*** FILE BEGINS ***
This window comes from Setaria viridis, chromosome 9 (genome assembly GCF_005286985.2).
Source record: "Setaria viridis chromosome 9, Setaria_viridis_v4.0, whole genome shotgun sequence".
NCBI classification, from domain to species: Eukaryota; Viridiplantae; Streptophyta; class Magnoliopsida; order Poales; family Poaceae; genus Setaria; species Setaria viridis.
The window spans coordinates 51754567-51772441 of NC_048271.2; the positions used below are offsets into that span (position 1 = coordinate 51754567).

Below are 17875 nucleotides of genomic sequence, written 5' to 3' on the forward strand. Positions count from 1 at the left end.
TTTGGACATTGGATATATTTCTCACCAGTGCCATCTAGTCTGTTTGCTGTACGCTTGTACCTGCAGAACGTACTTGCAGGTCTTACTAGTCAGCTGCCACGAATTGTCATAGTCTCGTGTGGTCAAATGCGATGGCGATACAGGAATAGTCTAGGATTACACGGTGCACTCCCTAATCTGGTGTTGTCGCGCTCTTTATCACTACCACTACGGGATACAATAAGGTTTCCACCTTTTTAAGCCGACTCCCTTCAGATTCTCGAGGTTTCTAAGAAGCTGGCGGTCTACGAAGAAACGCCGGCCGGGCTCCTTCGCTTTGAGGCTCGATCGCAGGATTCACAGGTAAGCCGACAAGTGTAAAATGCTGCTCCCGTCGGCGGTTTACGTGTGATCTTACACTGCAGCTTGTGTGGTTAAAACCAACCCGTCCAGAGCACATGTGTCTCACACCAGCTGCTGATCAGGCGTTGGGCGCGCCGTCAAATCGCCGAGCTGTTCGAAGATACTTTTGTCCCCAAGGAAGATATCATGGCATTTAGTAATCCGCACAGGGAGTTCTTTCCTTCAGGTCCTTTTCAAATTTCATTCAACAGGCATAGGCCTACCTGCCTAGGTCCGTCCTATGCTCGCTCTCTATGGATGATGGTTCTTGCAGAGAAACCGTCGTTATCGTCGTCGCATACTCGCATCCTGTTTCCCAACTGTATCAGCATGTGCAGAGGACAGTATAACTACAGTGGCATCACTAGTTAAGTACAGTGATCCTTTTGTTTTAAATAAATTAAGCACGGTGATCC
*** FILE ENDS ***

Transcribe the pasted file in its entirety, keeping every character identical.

This window comes from Setaria viridis, chromosome 9 (genome assembly GCF_005286985.2).
Source record: "Setaria viridis chromosome 9, Setaria_viridis_v4.0, whole genome shotgun sequence".
NCBI classification, from domain to species: Eukaryota; Viridiplantae; Streptophyta; class Magnoliopsida; order Poales; family Poaceae; genus Setaria; species Setaria viridis.
The window spans coordinates 51754567-51772441 of NC_048271.2; the positions used below are offsets into that span (position 1 = coordinate 51754567).

Below are 17875 nucleotides of genomic sequence, written 5' to 3' on the forward strand. Positions count from 1 at the left end.
TTTGGACATTGGATATATTTCTCACCAGTGCCATCTAGTCTGTTTGCTGTACGCTTGTACCTGCAGAACGTACTTGCAGGTCTTACTAGTCAGCTGCCACGAATTGTCATAGTCTCGTGTGGTCAAATGCGATGGCGATACAGGAATAGTCTAGGATTACACGGTGCACTCCCTAATCTGGTGTTGTCGCGCTCTTTATCACTACCACTACGGGATACAATAAGGTTTCCACCTTTTTAAGCCGACTCCCTTCAGATTCTCGAGGTTTCTAAGAAGCTGGCGGTCTACGAAGAAACGCCGGCCGGGCTCCTTCGCTTTGAGGCTCGATCGCAGGATTCACAGGTAAGCCGACAAGTGTAAAATGCTGCTCCCGTCGGCGGTTTACGTGTGATCTTACACTGCAGCTTGTGTGGTTAAAACCAACCCGTCCAGAGCACATGTGTCTCACACCAGCTGCTGATCAGGCGTTGGGCGCGCCGTCAAATCGCCGAGCTGTTCGAAGATACTTTTGTCCCCAAGGAAGATATCATGGCATTTAGTAATCCGCACAGGGAGTTCTTTCCTTCAGGTCCTTTTCAAATTTCATTCAACAGGCATAGGCCTACCTGCCTAGGTCCGTCCTATGCTCGCTCTCTATGGATGATGGTTCTTGCAGAGAAACCGTCGTTATCGTCGTCGCATACTCGCATCCTGTTTCCCAACTGTATCAGCATGTGCAGAGGACAGTATAACTACAGTGGCATCACTAGTTAAGTACAGTGATCCTTTTGTTTTAAATAAATTAAGCACGGTGATCC